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Wladek Zbyszko (1891 - 1968)

    

Real NameLadislaus Cyganiewicz
Lifespan11/20/1891 - 6/10/1968
6’1” 235 lbs. - Jodlow, Austria-Hungary

Athletic Background - Greco-Roman Wrestling, Weightlifting

Teacher(s) - n/a

AliasesThe Great Apollo

Peak Years - 1920s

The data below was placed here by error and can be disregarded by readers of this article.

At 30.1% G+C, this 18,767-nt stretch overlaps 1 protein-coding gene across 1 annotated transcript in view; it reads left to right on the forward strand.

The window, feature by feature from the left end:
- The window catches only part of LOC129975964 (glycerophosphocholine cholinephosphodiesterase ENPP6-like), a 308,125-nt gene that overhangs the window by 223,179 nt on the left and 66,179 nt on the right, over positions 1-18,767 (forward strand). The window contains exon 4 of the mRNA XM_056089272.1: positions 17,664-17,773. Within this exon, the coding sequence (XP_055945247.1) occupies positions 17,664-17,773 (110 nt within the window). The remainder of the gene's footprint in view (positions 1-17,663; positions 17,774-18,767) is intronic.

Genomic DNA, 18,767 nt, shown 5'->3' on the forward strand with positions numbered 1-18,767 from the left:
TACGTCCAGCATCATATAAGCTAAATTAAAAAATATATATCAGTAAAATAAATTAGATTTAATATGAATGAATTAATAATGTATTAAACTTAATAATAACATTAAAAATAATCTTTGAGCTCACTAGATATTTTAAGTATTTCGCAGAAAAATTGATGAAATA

Place in HistorySiblings in pro-wrestling are often inseparably tied together in history for the obvious reasons.  Wladek Zbyszko, the younger brother of the equally legendary Stanislaus Zbyszko, was initially hyped as the bigger and better younger brother of the European grappler.  Eleven years younger than Stanislaus, Wladek enjoyed many benefits from his brother’s experiences and successes.  He studied catch-as-catch-can wrestling as opposed to Greco-Roman as was the predominant style in the States.  He took his brother’s fake last name (from a legendary Polish character) when he came over and was able to get a big push with top billing from the outset.  Wladek also did not have to spend a decade building a name for himself in Europe, he came to US for the first time as a twenty year old and with probably fictitious background of big wins in Europe.  An up-and-coming Ed “Strangler” Lewis came to national fame by bad-mouthing Wladek and shooting on him in their first match.  Wladek Zbyszko was also pushed in a legendary tournament in 1915, which featured both catch and Greco-Roman wrestling.  It marked the end of Greco-Roman’s years as the premier professional wrestling style, although Wladek had several poor showings against its champion Alex Aberg.  Coming out of the tournament, the rivalry between Zbyszko and Lewis had reached a peak and they became key figures, along with Joe Stecher and Earl Caddock battling each other to determine who was the rightful heir to Frank Gotch.  These matches were big box office, especially his wild battles with Lewis.  They only traded wins and losses with each other, so when John Pesek defeated Zbyszko in 1919, it catapulted him into the top tier.  In the 1920s, Zbyszko was still a credible performer, but he was no longer pushed as the top guy by Jack Curley.  By the 1930s, he was past-his-prime and putting over the main stars.  Looking for new opportunities, Zbyszko began touring around and living off his legacy as a former world champion.  He did a few movies, battled a retiredI Italian boxer in Argentina, went to a draw with Helio Gracie in Brazil, put over Olympic gold medalist Henri DeGlane in Europe and ran into some surreal (and perhaps unreal) situations before returning to the US.  He and his brother retired to a farm in St. Joseph, Missouri, which saw young Harley Race and Johnny Valentine work there over the next few decades.  Wladek continued to wrestle, often under a pseudonym, until 1950.

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